March 04, 2007
HERE'S A STATEMENT ON FREE SPEECH AT WISCONSIN:
The Committee for Academic Freedom and Rights at the University of Wisconsin-Madison has followed with deepening concern the process and news coverage surrounding the accusations by some students against Professor Leonard Kaplan of the Law School. Given that Professor Kaplan has not publicly commented on what he said in class, we refrain from commenting on any other details of the case at this time. That said, it is important to comment on a fundamental principle that is at the heart of the controversy. Namely, academic freedom.
There is a distinct possibility that the emotion and pressures surrounding this case—especially after the public meeting at the law school the evening of March 1—will have a chilling effect on honest and good faith discussion of racial and cultural issues in class and on campus. While good teaching requires that students be treated with respect, undue sensitivity and fear of accusations can cause professors and instructors to steer clear of controversy or uncomfortable truths that need to be discussed and faced if we are to improve as a society. Such pursuit of truth is the university's special charter and reason for existence. . . . There is a fundamental distinction between causing offense gratuitously and invidiously, and causing offense as the by-product of the fair-minded pursuit of truth or constructive criticism. A university of the caliber of UW-Madison, with its long history and tradition of protecting academic freedom in the "fearless sifting and winnowing of ideas" for the pursuit of truth, must take this distinction seriously.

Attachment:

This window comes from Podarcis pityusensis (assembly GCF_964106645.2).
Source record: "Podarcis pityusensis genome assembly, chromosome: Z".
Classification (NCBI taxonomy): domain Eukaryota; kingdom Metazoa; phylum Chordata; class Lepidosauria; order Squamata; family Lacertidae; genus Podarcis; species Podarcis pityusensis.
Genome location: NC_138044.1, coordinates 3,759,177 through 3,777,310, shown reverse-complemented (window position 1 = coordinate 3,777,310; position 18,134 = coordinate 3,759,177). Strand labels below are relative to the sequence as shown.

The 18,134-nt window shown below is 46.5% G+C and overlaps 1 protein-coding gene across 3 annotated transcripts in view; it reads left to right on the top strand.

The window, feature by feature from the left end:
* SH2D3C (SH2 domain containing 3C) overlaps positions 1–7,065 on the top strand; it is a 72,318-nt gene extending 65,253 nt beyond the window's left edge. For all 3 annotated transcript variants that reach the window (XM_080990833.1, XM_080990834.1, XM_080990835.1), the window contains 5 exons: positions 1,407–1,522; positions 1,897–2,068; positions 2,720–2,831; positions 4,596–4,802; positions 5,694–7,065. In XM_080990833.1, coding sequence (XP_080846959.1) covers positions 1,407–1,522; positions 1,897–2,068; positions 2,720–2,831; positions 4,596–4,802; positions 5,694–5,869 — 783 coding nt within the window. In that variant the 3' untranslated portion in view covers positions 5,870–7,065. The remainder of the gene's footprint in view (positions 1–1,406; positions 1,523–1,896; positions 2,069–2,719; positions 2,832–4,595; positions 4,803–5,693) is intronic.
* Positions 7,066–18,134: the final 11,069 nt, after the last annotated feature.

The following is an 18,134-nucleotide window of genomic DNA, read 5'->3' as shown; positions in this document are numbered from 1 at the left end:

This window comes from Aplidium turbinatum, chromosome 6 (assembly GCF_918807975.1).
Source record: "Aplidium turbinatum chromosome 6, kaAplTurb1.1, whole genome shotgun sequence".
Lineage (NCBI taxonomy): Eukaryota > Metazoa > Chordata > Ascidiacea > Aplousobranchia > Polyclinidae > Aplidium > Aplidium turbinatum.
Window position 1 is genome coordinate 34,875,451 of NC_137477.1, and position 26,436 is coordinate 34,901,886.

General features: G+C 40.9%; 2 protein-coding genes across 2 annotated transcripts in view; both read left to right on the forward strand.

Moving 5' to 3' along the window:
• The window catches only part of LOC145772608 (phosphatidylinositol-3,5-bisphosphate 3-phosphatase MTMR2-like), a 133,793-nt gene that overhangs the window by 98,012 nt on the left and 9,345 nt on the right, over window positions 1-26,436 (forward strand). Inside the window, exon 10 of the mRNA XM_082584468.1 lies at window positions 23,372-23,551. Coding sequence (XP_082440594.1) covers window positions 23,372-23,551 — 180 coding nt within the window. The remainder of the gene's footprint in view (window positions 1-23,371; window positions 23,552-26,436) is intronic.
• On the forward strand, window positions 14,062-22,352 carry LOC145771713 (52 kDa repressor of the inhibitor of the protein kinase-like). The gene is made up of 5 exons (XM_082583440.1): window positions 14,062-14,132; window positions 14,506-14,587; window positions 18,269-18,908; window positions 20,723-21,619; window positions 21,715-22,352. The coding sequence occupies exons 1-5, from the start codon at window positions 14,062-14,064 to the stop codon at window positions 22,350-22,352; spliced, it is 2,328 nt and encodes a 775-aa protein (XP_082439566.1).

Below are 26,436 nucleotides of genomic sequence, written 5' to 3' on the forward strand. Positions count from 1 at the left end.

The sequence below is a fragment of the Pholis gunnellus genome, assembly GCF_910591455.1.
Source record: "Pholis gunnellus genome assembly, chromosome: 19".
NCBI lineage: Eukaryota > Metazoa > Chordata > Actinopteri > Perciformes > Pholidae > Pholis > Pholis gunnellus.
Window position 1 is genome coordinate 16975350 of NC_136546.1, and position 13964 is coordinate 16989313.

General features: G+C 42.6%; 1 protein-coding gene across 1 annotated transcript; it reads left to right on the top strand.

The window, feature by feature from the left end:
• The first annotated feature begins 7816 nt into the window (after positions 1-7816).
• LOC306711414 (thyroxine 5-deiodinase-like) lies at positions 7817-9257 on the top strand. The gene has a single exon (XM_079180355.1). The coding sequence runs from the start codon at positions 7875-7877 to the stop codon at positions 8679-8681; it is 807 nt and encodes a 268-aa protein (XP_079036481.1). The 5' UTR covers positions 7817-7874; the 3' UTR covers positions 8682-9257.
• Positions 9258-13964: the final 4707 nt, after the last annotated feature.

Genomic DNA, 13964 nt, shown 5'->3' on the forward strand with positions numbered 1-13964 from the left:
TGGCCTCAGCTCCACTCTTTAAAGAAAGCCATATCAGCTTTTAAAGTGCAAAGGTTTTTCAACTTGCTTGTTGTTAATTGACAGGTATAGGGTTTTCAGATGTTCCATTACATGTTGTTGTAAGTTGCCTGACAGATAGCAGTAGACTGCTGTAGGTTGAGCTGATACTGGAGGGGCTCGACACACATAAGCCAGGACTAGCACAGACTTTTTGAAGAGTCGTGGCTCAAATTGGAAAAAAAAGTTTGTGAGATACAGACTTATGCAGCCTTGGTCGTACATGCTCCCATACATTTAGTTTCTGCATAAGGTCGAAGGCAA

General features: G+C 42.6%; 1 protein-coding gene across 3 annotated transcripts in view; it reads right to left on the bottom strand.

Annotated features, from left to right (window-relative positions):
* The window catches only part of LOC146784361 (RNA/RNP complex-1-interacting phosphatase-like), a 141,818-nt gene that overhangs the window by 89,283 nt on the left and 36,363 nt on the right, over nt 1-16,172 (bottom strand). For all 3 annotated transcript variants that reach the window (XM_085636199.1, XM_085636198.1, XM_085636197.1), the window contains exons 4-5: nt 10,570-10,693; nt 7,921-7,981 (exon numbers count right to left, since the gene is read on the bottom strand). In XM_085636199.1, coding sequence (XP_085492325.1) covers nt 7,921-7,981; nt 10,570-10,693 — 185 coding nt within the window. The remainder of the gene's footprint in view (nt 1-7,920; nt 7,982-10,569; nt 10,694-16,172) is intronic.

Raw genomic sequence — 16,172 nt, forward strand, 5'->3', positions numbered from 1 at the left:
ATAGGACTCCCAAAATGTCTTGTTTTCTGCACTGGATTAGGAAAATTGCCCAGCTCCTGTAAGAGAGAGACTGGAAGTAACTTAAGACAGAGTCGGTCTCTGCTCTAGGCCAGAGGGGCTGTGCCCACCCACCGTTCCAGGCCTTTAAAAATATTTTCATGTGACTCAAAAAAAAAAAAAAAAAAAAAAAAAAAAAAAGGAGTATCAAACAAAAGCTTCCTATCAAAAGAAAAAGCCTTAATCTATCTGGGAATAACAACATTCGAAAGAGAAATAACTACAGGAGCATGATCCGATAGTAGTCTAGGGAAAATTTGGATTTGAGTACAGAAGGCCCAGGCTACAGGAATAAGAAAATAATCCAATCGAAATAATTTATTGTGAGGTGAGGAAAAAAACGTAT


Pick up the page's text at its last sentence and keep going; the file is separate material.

Follow the link for the full statement.